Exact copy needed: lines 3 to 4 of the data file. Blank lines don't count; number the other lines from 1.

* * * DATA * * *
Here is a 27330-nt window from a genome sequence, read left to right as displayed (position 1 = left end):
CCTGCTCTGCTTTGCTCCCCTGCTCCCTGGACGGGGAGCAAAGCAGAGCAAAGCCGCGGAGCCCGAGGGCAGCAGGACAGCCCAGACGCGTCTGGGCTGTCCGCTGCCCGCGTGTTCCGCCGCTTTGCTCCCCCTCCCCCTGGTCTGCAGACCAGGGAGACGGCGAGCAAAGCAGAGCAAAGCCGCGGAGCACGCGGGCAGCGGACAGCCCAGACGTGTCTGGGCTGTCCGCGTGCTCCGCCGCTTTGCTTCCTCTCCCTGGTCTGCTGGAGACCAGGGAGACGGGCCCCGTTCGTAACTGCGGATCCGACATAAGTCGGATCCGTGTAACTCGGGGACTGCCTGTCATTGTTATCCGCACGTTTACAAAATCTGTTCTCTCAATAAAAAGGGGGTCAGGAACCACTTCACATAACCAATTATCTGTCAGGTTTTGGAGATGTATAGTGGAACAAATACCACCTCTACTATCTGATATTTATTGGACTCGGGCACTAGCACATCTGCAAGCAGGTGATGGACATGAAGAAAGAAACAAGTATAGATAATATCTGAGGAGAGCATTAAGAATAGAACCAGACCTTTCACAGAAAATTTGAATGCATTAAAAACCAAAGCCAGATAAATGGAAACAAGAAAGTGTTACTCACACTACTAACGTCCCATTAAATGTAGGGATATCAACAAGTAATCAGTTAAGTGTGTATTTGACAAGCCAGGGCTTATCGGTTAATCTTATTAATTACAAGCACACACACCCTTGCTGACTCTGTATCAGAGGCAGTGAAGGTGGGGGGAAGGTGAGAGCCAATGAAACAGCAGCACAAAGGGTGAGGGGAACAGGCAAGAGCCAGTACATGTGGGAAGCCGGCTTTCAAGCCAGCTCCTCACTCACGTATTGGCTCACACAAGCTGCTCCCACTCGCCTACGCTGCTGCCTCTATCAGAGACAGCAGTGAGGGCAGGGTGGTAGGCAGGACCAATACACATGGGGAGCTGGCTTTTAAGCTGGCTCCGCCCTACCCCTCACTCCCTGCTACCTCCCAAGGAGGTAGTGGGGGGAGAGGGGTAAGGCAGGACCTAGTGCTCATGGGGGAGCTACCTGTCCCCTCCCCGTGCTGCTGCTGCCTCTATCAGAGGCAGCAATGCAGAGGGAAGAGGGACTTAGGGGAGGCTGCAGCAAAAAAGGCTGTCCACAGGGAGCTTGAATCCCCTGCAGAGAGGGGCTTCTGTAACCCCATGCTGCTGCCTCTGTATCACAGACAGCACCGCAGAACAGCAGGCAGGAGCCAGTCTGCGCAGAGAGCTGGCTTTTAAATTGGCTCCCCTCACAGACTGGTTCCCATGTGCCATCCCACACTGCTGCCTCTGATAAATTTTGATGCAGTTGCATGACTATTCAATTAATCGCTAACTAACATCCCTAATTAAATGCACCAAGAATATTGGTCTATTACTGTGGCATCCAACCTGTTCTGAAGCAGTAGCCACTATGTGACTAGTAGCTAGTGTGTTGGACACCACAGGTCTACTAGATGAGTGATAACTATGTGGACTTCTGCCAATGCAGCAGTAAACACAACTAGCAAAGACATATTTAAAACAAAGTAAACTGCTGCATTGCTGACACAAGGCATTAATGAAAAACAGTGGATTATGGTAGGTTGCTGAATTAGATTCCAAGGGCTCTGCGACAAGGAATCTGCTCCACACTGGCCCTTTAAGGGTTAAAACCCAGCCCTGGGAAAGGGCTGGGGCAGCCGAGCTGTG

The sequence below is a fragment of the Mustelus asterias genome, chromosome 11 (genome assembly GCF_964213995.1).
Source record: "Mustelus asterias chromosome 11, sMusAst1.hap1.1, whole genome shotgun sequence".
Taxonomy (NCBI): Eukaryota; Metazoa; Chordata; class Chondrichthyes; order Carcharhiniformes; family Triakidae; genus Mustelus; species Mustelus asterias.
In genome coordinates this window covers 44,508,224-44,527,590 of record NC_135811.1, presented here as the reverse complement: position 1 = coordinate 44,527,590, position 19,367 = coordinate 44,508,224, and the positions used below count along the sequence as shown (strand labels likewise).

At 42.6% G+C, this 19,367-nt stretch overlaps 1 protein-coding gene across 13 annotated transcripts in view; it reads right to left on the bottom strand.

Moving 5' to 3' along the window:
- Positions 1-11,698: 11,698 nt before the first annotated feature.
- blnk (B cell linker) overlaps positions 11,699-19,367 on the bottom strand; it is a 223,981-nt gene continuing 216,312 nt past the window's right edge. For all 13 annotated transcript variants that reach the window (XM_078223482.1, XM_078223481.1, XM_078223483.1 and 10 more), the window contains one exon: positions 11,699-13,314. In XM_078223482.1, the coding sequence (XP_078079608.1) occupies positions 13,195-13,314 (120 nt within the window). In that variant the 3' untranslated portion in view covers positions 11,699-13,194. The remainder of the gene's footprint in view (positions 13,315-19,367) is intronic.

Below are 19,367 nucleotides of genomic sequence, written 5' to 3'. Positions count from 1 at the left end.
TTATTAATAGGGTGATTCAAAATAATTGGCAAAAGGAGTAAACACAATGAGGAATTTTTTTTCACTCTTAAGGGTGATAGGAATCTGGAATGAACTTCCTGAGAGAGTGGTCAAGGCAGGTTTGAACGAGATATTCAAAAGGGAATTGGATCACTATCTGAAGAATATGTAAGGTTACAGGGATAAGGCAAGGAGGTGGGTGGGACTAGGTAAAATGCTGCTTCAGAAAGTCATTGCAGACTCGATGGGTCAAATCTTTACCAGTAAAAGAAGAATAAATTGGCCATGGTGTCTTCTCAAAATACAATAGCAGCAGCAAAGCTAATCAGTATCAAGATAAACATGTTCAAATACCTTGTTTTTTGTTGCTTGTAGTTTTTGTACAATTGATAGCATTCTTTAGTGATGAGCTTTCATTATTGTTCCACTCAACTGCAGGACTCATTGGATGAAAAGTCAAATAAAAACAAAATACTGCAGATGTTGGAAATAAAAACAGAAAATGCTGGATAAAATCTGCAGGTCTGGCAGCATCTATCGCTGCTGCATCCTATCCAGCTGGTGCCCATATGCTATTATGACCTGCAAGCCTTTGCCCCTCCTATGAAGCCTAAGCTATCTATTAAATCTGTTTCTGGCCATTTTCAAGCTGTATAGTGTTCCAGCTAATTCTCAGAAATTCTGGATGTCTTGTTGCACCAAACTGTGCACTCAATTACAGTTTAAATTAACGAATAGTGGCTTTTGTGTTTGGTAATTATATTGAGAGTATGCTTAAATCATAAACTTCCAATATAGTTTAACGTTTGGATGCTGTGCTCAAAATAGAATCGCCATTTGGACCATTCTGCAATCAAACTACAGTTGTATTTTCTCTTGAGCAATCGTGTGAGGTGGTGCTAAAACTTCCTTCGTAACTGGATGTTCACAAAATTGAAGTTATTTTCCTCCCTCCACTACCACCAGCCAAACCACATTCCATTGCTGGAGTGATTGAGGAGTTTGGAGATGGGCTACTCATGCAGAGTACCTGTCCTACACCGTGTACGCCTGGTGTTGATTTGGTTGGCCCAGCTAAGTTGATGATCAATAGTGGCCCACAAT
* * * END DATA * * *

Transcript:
The sequence below is a fragment of the Mustelus asterias genome, chromosome 11 (genome assembly GCF_964213995.1).
Source record: "Mustelus asterias chromosome 11, sMusAst1.hap1.1, whole genome shotgun sequence".